The log is your friend. The log can sit quietly. The log can burn. The log can provide warmth. The log can be very cold. The log can be filled with gold. The log is your friend.
Lotsa people be dissing the daylogs. It has very often been in vogue to bash the daylogs and denigrate those who make use of them. Lesser humans. Weak noders. Birdbrains on acid who think everyone gives a shit about the fact that they spent $22.56 at the grocery store on diet soft drinks and the bag boy looked at them funny. Why don't we do away with them? Why do we allow them to be included in a person's node count? Why don't we make them "unvotable?" The snickers and back alley accusations make it all the way around the world. Everyone wants fairness and equity and a perfect little world that conforms to their concept of reality, justice and righteousness.
There ain't no justice, WalMart brain. There is just this and, for the moment, nothing more. Words on an imaginary page broadcast to you through computer magic onto a screen that is slowly eating away your vision. This is what your science has done to us. Bastards. Now, step up to the holy altar and place an offering. Prepare for judgment.
There are those who abuse daylogs and drag them down into the horrible swamps of Hell. They see them as an easy place to dump a couple of random thoughts about nothing in particular so they can get closer to having the right number of nodes to jump up to the next level. Hey, guess what, you don't get a blowjob when you move up a level. It doesn't mean all that much. Your soul is more important. There are so many damned fine daylogs out there and you could spend a day winding your way through a couple of months worth and find some pretty spectacular reading. Some understand that often what they have written isn't quite the kind of thing that deserves its own node or fits into an existing one. It is worth writing and worth reading, but perhaps it is a fleeting moment. A daylog brings in many readers, for it is easily accessed and discovered at its time of posting. It might be topical, dealing with present day issues and perhaps won't stand the test of time. It lives in the moment. It is a fire in the bushes.
So, you think you're ready to write a daylog? Good for you. Let's take a look at some of the possible reasons why you might be feeling this way...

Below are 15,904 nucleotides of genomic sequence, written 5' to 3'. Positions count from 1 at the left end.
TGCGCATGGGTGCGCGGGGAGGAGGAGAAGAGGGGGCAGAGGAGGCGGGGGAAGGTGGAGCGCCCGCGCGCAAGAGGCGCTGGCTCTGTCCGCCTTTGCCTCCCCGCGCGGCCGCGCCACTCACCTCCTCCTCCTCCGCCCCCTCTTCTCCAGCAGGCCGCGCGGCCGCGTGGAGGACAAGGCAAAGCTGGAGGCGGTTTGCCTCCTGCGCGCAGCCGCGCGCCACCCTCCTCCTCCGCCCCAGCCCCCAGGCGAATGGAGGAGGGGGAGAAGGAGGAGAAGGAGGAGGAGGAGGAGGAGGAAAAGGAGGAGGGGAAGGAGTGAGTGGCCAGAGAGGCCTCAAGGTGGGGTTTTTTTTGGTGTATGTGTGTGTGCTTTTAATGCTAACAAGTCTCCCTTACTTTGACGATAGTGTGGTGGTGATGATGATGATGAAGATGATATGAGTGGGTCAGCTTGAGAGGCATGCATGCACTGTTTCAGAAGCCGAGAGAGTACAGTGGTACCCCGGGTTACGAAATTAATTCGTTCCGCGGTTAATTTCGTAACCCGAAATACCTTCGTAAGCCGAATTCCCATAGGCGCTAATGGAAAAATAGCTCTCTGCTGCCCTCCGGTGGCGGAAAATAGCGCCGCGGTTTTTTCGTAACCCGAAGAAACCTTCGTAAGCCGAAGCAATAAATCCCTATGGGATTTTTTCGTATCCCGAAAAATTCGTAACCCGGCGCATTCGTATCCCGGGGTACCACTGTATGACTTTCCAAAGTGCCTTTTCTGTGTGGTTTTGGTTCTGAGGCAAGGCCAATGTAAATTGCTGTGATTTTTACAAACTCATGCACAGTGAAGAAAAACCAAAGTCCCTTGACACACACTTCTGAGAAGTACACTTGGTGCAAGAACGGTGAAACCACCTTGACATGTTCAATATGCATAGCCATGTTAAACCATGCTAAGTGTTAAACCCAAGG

- You are a journal writing type person. Nothing wrong with that at all. Some very interesting material has come from journals and the people who write them. You comment on key events in your life and the world around you and weave them together in a style that is truly your own. Excellent. Let us savor your work.
- You just had a really crazy day or strange experience. Perhaps the events of one particular day in your life are highly unusual and have the substance of a truly interesting tale. It could be a work of prose, but you want to keep all the facts intact and just relate the events as they happened. Excellent. Tell us the story.
- Rant. This type of thing is generally discouraged on E2, but a well written and focused rant can often find a home in a daylog. Strong opinions are best reserved for daylogs, as they won't last very long elsewhere. Pissed off about tailgaters? Hate the government? Focus your thoughts and give it to us straight. Just keep it in the daylogs, please.
- Experimenting with your wurds. I have seen a lot of this in daylogs, and it warms my cold, cold heart. Poetry, strange formatting, toying with phrasing, trying a new way to tell a story... it is all very tasty and fits well in the daylog format. Want to try writing something a little unusual and outside your usual style, play around with it in a daylog.
- Immediate impact. You have something you want to say that is about the present moment in time and you want it to be seen. Daylogs give you exposure in the light of the moment and they'll rarely be looked back on months from now. Take the September 11th daylogs as an extreme example. The events of the present and your reaction to them are something of a snapshot of history, even if just for yourself. They are there for you.
So, you say you are a "serious" noder. Yes, we know, "serious noders" don't do daylogs. What is a "serious noder" anyway? A noder who takes E2 "seriously" is one who knows the rightful place of all kinds of writeups. There are certain writeups that belong in daylogs. They may be as good and possibly better than other writeups with their own titles. They are often much, much worse. There are crappy daylogs. There are brilliant daylogs. There are a lot of good daylogs somewhere in between. The bottom line is that even a daylog should be a well written piece of writing worthy of the time spent by others to read it. It might make them laugh. It could make them cry. It could touch them in super special ways. It could shock them and it could piss them right the fuck off. These are the things that good writing does to people. Not everything is "just the facts, ma'am." Writers write. They write constantly. Sometimes a thought or an idea needs a jump start. The train of thought needs to be focused. A daylog can help you find where you lost your place. A lot of daylogs are so much more. Use daylogs wisely. They are your friend. They beckon to you. People are listening. People are reading your wurds on the other side of a computer monitor screen on the other side of the world. Remember to consider them when you weave your wurds. Make it count.
Information! Yes, I have been known to /msg people and tell them that a work they submitted that was nuked from orbit would have made a good daylog. For whatever reason, this is seen all too often as an insult. "Daylogs? I'm better than that." Pull it together captain. I'm making a positive suggestion. Come into the daylog garden. Let us upgrade the neighborhood. Okay, let's dance. Someone cue the music.